Susanna Clarke‘s first book was huge in size and hugely successful but we found it was not for us. Piranesi, her second book, written after many year’s hiatus is a little book which lands the reader in a strange, surreal existence where one doesn’t know what is happening or who the narrator, the eponymous Piranesi is. And yet one keeps reading through additions to Piranesi’s journals, strangely dated with the days and months past the day the albatrosses came to some hall or the other.
Piranesi is apparently only one of two human occupants in a series of massive buildings and halls populated by innumerable statues with the sea having submerged the lower levels and coming in further up during high tides. The only other life is fish in the sea and birds in some of the halls. Piranesi wanders through recording whatever he sees and mapping not just the labyrinthine halls but also the stars and the tides. Twice a week he meets the man he calls the Other since he is the only other live person in the place. One gets the impression that the Other is a coldly, detached person in contrast to Piranesi who is quite affectionate and grateful to all the little things the Other brings him. The reader’s curiosity as to where the labyrinth is situated, who the Other is and why Piranesi is there, carries one through the first half of the book when not much is happening. In fact Piranesi is the one who seems contented and on home ground whereas the reader is lost and confused. Fortunately the book is short and this feeling of confusion doesn’t last too long else it might have gotten boring and we don’t know if we would have had the staying power to see it through.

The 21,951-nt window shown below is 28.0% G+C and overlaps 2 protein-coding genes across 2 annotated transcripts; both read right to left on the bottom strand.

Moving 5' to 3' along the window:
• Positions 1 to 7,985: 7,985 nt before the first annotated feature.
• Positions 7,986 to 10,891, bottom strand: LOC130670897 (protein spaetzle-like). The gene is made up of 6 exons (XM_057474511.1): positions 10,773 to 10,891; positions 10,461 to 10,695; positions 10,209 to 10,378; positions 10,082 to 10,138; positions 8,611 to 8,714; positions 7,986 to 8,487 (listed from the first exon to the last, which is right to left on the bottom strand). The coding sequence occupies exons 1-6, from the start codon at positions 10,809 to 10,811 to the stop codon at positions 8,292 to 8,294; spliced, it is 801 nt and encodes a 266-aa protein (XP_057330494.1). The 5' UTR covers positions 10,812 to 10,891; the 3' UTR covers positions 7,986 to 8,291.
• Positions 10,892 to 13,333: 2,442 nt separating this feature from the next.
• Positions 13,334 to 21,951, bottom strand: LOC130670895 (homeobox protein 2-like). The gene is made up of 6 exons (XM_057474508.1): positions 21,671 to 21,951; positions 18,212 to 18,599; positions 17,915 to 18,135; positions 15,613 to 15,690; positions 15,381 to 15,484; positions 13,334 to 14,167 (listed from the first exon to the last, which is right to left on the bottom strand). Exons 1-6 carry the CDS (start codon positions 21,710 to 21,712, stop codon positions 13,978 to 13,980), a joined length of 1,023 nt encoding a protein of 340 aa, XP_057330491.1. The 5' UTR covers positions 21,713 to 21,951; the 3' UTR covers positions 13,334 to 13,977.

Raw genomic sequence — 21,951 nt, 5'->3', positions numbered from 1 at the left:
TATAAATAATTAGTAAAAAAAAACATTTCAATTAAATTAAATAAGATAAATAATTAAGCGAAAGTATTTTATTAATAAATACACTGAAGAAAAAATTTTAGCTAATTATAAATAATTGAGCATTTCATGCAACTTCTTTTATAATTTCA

The novel, published timely during various lockdowns, provided us with another perspective on the concept of isolation and how one can keep going with a sense of routine and maintaining an aura of curiosity and wonderment even with daily, mundane occurrences. There is also something to be said about making up stories in one’s mind. Piranesi takes comfort from the stories and connections he has imagined between himself and the statues.
A strange , mystical kind of book, which is one of those rare books that transcend genre. We can’t bring ourselves to call it fantasy as it is a weird mixture of history, magic , psychology and transgressive philosophy. The novel has received rave reviews and is certainly worth reading because it is so very different to anything one can imagine.